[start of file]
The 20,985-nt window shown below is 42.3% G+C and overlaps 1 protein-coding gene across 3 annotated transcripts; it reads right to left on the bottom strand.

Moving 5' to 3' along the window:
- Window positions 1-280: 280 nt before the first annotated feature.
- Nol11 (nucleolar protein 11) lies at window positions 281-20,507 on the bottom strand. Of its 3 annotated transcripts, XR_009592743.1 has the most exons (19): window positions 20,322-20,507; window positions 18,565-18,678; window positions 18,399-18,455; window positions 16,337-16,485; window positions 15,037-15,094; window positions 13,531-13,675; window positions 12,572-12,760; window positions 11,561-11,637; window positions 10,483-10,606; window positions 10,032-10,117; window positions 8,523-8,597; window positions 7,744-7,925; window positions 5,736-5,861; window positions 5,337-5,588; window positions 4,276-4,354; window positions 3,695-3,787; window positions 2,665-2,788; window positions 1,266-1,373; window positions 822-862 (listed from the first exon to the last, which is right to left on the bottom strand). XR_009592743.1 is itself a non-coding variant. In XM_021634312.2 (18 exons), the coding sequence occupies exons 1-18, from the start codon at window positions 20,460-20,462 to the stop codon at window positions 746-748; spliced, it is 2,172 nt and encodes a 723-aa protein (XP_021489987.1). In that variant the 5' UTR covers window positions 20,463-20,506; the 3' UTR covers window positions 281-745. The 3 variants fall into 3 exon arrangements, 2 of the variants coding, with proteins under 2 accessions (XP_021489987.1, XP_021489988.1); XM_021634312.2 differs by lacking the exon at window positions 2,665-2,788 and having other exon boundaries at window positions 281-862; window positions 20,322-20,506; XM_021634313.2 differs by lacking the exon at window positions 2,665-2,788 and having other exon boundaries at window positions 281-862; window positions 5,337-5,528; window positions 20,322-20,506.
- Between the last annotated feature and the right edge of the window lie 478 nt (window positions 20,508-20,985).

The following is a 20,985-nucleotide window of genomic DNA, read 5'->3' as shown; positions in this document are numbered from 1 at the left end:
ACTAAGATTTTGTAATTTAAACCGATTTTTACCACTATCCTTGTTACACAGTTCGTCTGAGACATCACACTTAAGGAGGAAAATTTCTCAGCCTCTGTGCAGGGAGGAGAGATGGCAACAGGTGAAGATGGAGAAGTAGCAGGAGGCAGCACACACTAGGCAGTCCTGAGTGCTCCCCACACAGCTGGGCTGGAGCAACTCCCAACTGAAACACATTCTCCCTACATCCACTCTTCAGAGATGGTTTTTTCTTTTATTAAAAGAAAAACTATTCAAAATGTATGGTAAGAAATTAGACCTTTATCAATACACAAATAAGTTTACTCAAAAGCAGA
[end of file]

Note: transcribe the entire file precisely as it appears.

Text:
The 20,985-nt window shown below is 42.3% G+C and overlaps 1 protein-coding gene across 3 annotated transcripts; it reads right to left on the bottom strand.

Moving 5' to 3' along the window:
- Window positions 1-280: 280 nt before the first annotated feature.
- Nol11 (nucleolar protein 11) lies at window positions 281-20,507 on the bottom strand. Of its 3 annotated transcripts, XR_009592743.1 has the most exons (19): window positions 20,322-20,507; window positions 18,565-18,678; window positions 18,399-18,455; window positions 16,337-16,485; window positions 15,037-15,094; window positions 13,531-13,675; window positions 12,572-12,760; window positions 11,561-11,637; window positions 10,483-10,606; window positions 10,032-10,117; window positions 8,523-8,597; window positions 7,744-7,925; window positions 5,736-5,861; window positions 5,337-5,588; window positions 4,276-4,354; window positions 3,695-3,787; window positions 2,665-2,788; window positions 1,266-1,373; window positions 822-862 (listed from the first exon to the last, which is right to left on the bottom strand). XR_009592743.1 is itself a non-coding variant. In XM_021634312.2 (18 exons), the coding sequence occupies exons 1-18, from the start codon at window positions 20,460-20,462 to the stop codon at window positions 746-748; spliced, it is 2,172 nt and encodes a 723-aa protein (XP_021489987.1). In that variant the 5' UTR covers window positions 20,463-20,506; the 3' UTR covers window positions 281-745. The 3 variants fall into 3 exon arrangements, 2 of the variants coding, with proteins under 2 accessions (XP_021489987.1, XP_021489988.1); XM_021634312.2 differs by lacking the exon at window positions 2,665-2,788 and having other exon boundaries at window positions 281-862; window positions 20,322-20,506; XM_021634313.2 differs by lacking the exon at window positions 2,665-2,788 and having other exon boundaries at window positions 281-862; window positions 5,337-5,528; window positions 20,322-20,506.
- Between the last annotated feature and the right edge of the window lie 478 nt (window positions 20,508-20,985).

The following is a 20,985-nucleotide window of genomic DNA, read 5'->3' as shown; positions in this document are numbered from 1 at the left end:
ACTAAGATTTTGTAATTTAAACCGATTTTTACCACTATCCTTGTTACACAGTTCGTCTGAGACATCACACTTAAGGAGGAAAATTTCTCAGCCTCTGTGCAGGGAGGAGAGATGGCAACAGGTGAAGATGGAGAAGTAGCAGGAGGCAGCACACACTAGGCAGTCCTGAGTGCTCCCCACACAGCTGGGCTGGAGCAACTCCCAACTGAAACACATTCTCCCTACATCCACTCTTCAGAGATGGTTTTTTCTTTTATTAAAAGAAAAACTATTCAAAATGTATGGTAAGAAATTAGACCTTTATCAATACACAAATAAGTTTACTCAAAAGCAGA